By increasing the generation of heat from renewable energy sources (instead of fossil fuels), the RHI helps the UK reduce greenhouse gas emissions and meet targets for reducing climate change. The RHI is considered the primary scheme of the government’s heat strategy.
However, some have been less than satisfied with the coalition’s progress on renewable energy. In March, the chancellor George Osborne revealed plans to invest in shale gas, which is seen to some as a short-term energy resource.
This has led to criticism of the chancellor for not addressing renewable energy and the green economy. Despite offshore wind being a major part of the Treasury’s infrastructure pipeline, nothing of the sort was mentioned in the budget.
This comes almost three years after prime minister David Cameron promised that the coalition government would be the “greenest government ever“.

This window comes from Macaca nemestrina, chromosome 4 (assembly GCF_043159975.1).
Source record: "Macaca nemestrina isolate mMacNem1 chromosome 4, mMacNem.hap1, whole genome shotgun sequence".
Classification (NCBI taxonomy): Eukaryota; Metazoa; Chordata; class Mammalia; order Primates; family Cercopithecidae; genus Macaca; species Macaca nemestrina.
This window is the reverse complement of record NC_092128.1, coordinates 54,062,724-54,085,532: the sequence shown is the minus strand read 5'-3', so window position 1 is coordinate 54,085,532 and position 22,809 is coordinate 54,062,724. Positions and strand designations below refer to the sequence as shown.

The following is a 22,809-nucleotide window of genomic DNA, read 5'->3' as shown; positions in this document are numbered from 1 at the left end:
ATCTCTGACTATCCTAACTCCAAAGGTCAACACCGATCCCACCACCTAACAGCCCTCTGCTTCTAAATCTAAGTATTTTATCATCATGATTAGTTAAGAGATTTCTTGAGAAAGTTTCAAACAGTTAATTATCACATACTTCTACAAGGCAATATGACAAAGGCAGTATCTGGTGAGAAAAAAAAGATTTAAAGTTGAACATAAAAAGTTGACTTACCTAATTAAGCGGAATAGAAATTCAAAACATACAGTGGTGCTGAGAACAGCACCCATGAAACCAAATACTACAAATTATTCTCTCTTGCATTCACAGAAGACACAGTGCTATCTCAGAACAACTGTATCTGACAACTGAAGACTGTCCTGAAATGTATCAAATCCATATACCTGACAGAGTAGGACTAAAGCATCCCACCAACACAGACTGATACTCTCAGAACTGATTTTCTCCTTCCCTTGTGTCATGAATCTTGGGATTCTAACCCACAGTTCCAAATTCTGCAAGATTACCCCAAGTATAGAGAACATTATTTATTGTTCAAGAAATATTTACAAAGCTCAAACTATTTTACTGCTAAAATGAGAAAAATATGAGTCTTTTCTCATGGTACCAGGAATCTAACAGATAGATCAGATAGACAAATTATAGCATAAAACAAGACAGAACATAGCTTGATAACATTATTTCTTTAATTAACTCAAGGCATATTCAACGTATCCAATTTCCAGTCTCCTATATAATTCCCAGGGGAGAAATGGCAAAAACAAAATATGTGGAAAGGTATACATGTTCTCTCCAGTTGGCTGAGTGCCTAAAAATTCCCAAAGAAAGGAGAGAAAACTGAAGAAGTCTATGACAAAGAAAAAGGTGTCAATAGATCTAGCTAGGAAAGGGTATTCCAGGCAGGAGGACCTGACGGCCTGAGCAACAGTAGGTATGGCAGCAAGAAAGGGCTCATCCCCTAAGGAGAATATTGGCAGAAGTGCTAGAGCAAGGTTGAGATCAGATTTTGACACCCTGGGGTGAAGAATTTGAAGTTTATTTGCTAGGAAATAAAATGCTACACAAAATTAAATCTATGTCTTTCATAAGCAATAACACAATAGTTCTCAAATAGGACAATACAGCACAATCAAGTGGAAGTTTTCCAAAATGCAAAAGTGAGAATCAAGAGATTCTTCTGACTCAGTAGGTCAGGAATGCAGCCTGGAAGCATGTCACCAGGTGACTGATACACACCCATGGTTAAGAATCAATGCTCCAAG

In 2012, Confederation of British Industry (CBI) boss John Cridland criticised the lack of government support for the growing green economy: “The UK has made a great start tapping into green economic opportunities but mixed signals from the government are setting the UK back.
“If we can’t be sure that the policies of today will still be the policies of tomorrow, we simply won’t build business and consumer confidence or secure the investment we need.”
Joseph Iddison is a student in his final year of an English degree at the University of Leicester.